A judge Thursday set a September trial date for two former Islip Town officials accused in a Suffolk dumping scheme that so far has led to the conviction of three of six defendants named in a 2014 indictment.
Prosecutors and defense attorneys for former Islip Town parks Commissioner Joseph J. Montuori Jr. and his former secretary Brett A. Robinson met for a conference Thursday morning with state Supreme Court Justice Fernando Camacho in his Central Islip chambers.
After the meeting, Camacho returned to his bench and said both sides had yet to reach a plea deal — more than 18 months after the indictment — and ordered the start of jury selection for September, giving attorneys just one more conference date on Aug. 16 to reach a compromise.
“The parties are still trying to work toward a resolution of these cases and that may still happen,” Camacho said. “But as I indicated to the attorneys back there, I’m done waiting. I’m going to commit to making this the first trial after the summer.”
Jury selection will start in the first week of September if an agreement can’t be reached, the judge said. Both Montuori and Robinson are accused of helping Thomas Datre Jr., a hauler from a politically connected family, dump 40,000 tons of contaminated construction and demolition debris at Roberto Clemente Park in Brentwood.
Both defendants face a dozen criminal counts for their alleged roles in allowing the dumping including: five counts of third-degree endangering public health, safety or the environment; two counts of fourth-degree endangering public health, safety or the environment; two counts of operating a solid waste management facility without a permit; two counts of official misconduct, and one count of sixth-degree conspiracy.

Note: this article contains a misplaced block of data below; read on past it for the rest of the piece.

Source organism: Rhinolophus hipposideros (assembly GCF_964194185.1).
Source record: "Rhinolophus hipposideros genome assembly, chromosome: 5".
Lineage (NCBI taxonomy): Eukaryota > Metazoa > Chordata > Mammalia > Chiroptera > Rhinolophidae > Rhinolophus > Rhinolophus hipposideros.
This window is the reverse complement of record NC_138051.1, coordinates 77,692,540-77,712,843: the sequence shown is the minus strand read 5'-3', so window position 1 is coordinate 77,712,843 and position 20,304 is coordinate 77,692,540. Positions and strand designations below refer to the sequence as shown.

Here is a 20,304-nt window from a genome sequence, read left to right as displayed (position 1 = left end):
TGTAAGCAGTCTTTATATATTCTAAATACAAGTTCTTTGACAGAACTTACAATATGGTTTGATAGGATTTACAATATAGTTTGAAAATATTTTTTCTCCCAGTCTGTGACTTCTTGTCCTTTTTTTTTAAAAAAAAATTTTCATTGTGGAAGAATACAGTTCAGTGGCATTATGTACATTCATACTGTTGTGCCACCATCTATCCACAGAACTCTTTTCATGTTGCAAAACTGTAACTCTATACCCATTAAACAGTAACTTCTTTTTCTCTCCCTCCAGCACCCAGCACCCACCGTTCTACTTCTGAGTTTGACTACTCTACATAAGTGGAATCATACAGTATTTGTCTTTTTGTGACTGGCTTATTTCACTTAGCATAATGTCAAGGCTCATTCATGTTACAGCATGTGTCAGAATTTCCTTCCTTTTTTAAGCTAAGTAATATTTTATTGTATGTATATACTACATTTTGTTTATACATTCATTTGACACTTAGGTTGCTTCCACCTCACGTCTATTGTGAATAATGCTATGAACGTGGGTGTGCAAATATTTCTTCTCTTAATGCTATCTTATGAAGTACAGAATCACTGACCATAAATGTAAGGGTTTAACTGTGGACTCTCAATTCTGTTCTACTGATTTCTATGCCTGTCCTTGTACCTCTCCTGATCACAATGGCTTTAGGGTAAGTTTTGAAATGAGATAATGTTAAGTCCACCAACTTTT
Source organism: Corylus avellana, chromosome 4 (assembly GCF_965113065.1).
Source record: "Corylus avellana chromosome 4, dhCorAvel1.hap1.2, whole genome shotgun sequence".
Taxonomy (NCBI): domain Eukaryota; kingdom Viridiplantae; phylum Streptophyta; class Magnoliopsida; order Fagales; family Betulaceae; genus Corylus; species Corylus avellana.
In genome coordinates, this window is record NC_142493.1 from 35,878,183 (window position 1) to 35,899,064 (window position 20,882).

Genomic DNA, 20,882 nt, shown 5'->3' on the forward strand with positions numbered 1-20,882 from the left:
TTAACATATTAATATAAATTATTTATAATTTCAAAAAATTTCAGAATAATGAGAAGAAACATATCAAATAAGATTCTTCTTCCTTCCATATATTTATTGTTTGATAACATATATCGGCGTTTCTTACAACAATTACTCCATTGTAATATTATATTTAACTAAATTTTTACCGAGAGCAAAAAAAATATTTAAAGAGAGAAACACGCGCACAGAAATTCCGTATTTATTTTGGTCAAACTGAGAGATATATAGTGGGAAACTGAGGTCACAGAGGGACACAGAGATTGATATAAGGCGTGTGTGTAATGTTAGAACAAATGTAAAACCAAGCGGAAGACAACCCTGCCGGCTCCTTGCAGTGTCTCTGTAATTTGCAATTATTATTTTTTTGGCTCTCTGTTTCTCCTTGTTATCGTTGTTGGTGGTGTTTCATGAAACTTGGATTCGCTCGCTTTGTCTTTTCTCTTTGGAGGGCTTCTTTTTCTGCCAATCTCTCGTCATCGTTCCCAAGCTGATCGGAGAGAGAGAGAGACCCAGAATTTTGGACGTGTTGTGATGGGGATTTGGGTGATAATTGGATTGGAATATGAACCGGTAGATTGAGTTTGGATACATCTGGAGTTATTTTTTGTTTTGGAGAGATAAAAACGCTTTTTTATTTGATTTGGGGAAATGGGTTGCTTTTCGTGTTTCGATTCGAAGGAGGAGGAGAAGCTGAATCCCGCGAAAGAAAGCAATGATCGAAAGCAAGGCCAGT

They are the final defendants named in the December 2014 indictment to face trial in connection with the dumping of contaminated materials between 2012 and 2014 at four sites in an around Islip Town.
Datre Jr., and Christopher Grabe of Islandia Recycling, pleaded guilty to several felonies on March 30 for their roles in dumping at the various sites. Charges against Thomas Datre Sr., a former politically connected fundraiser in the Town of Islip, were dropped when his son pleaded guilty.
Ronald Cianciulli, owner of Atlas Asphalt, was found guilty of two felonies and two misdemeanors on June 3 after a six-day-long bench trial by Camacho for helping Datre Jr. dump at a state-protected wetlands in Deer Park.
Prosecutors on the case, Montuori’s Patchogue attorney, John Halverson, and Robinson’s Central Islip lawyer, Patrick O’Connell, all declined outside court when asked to comment on the plea negotiations.
The dumping at the park occurred over a period of nearly a year beginning in spring 2013, prosecutors said, after a local church began a volunteer project to reconstruct dilapidated soccer fields so the congregation’s Sunday’s soccer league could play on a safe field. The park had long been neglected by the Town, church members have testified.
At the time of the indictments, Mark Murray, deputy chief of the Suffolk district attorney’s narcotics bureau on special assignment to the government corruption bureau, said Montuori and Robinson knew about the dumping at the park and did nothing to stop it.
Halverson has denied that Montuori allowed the dumping of improper material. O’Connell has said Robinson “fully cooperated” with the Suffolk District Attorney Thomas Spota’s investigation and “didn’t know anything about any hazardous material.”
Spota said at the time he believed the motivation for the two was to “assist and aid politically connected people.” Datre Sr. and his wife, Clara Datre, were prominent political donors in the Town of Islip before the dumping scandal, having raised hundreds of thousands of dollars for local political parties.
Both Montuori, who was forced to resign his post days after Spota announced his investigation, and Robinson, who was fired shortly after, are registered Conservative Party members.
Newsday has reported that Montuori met with Datre Jr. and Michael Torres, the Islip Town Conservative Party leader at the time, at a local Italian restaurant to discuss the happenings at the park prior to the January 2014 partial cleanup.
During the Datres’ trial, former Islip Town deputy supervisor Eric Hofmeister testified that several meetings were held between town officials in fall 2013 about the dumping at the park.
According to his testimony, at least one meeting in August was attended by Anthony Senft, the Islip Town Board’s sole Conservative Party member and the liaison to the parks department at the time of the dumping, where he tried to block a permit being issued for the project to rehabilitate the soccer fields. Senft was not criminally charged and now presides as a district court judge in Suffolk County.